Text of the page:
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IRIS 2010-2:1/1

European Court of Human Rights

Case of Financial Times a.o. v. UK

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Dirk Voorhoof

Ghent University (Belgium) & Copenhagen University (Denmark) & Member of the Flemish Regulator for the Media

Eight years ago the British courts decided in favour of a disclosure order in the case of Interbrew SA v. Financial Times and others. The case concerned an order against four newspapers (FT, The Times, The Guardian and The Independent) and the news agency Reuters to deliver up their original copies of a leaked and (apparently) partially forged document about a contemplated takeover by Interbrew (now: Anheuser Bush InBev NV) of SAB (South African Breweries). In a judgment of 15 December 2009, the European Court of Human Rights (Fourth Section) came to the conclusion that this disclosure order constituted a violation of the right of freedom of expression and information, which includes press freedom and the right of protection of journalistic sources, as protected by Article 10 of the European Convention of Human Rights.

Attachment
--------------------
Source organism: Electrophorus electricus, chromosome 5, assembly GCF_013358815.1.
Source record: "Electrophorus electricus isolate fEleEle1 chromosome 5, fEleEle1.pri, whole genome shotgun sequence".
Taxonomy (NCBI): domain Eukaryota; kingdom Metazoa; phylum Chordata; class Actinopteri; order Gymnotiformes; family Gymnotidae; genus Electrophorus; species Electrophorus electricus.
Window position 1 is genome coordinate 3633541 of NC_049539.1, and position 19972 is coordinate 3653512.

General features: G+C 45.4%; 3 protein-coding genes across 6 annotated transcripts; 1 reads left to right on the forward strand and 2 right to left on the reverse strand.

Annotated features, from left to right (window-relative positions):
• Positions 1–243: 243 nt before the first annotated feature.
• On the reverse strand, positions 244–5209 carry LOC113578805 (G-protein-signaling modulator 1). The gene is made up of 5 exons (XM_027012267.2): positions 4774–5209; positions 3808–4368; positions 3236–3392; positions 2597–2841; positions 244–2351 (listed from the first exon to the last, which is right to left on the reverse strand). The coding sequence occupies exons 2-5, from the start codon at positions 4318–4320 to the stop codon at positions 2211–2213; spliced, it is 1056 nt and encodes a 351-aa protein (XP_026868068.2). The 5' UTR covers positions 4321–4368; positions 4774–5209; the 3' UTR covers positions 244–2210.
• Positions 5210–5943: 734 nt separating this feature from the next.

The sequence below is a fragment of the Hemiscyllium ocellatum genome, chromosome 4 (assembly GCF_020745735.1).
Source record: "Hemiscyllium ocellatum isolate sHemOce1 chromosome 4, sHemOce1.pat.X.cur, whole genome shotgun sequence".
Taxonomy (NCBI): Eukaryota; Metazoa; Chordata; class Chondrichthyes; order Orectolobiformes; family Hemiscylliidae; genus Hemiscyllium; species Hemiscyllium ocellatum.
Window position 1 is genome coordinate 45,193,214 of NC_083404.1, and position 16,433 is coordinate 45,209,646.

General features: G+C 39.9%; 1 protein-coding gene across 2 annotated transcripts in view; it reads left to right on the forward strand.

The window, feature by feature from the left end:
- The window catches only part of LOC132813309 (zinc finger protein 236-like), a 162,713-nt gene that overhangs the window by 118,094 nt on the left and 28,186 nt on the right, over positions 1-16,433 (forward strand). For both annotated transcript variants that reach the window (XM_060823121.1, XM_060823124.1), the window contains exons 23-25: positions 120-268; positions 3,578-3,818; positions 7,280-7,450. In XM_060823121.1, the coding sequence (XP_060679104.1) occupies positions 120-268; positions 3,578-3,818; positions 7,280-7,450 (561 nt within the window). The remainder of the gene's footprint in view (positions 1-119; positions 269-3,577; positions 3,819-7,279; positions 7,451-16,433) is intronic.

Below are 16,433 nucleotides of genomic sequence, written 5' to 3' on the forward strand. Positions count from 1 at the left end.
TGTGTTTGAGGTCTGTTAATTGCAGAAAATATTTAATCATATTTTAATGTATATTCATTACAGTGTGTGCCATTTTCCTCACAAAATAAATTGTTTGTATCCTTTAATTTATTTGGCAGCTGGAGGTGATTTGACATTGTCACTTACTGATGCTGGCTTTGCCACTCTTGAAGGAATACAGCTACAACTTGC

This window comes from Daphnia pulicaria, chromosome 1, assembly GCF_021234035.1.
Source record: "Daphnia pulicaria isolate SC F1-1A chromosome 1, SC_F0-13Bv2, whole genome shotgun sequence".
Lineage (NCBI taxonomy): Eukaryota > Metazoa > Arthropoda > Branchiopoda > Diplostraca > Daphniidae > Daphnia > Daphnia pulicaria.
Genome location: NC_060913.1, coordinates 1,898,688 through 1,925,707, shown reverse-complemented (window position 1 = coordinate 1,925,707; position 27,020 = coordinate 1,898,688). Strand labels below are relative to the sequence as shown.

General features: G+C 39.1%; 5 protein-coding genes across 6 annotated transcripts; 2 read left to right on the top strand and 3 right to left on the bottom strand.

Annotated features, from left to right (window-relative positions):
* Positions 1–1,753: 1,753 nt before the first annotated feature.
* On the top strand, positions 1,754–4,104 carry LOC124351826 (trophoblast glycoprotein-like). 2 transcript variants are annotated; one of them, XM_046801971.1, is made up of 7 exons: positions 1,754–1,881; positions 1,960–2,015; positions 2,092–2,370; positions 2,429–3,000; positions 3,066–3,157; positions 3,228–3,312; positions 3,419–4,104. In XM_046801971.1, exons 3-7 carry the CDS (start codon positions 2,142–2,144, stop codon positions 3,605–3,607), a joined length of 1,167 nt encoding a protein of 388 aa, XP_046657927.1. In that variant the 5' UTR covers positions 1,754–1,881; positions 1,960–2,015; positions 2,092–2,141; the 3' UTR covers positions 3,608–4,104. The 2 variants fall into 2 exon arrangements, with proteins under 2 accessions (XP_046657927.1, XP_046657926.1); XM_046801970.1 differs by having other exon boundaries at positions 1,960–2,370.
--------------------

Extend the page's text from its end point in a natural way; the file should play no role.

On the basis of a leaked report by a person X and further investigations by journalists, the British media in November and December 2001 reported that Interbrew (now: Anheuser Bush InBev NV) had been plotting a bid for SAB. The media coverage had a clear impact on the market on shares of Interbrew and SAB, with Interbrew’s share price decreasing, while both the share price and the volume of SAB’s shares traded obviously increased. At the request of Interbrew, the High Court on 19 December 2001 ordered delivery up of the documents under the so-called Norwich Pharmacal principle. This principle implies that if a person through no fault of his own becomes involved in the wrongdoing of others so as to facilitate that wrongdoing, he comes under a duty to assist the person who has been wronged by giving him full information and disclosing the identity of the wrongdoer. The four newspapers and the news agency were ordered not to alter, deface, dispose or otherwise deal with the documents received by person X and to deliver up the documents to Interbrew’s solicitor within 24 hours. The newspapers and Reuters appealed, but the disclosure order was confirmed by the Court of Appeal. In the London Court’s judgment it was emphasised that what mattered critically in this case was the source’s purpose: “It was on any way a maleficent one, calculated to do harm whether for profit or for spite, and whether to the investing public or Interbrew or both.” The public interest in protecting the source of such a leak was considered not sufficient to withstand the countervailing public interest in letting Interbrew seek justice in the courts against the source. It was also underlined that there is “no public interest in the dissemination of falsehood”, as the judge had found that the document, leaked by person X to the media, was partially forged. The Court of Appeal said: “While newspapers cannot be asked to guarantee the veracity of everything they report, they in turn have to accept that the public interest in protecting the identity of the source of what they have been told is disinformation may not be great.” Accordingly, the Court of Appeal dismissed the appeals. On 9 July 2002, the House of Lords refused the newspapers leave to appeal, following which Interbrew required that the newspapers and Reuters comply with the court order for delivery up of the documents. The newspapers and Reuters however continued to refuse to comply and applied to the European Court of Human Rights, arguing that their rights under Article 10 of the Convention had been violated.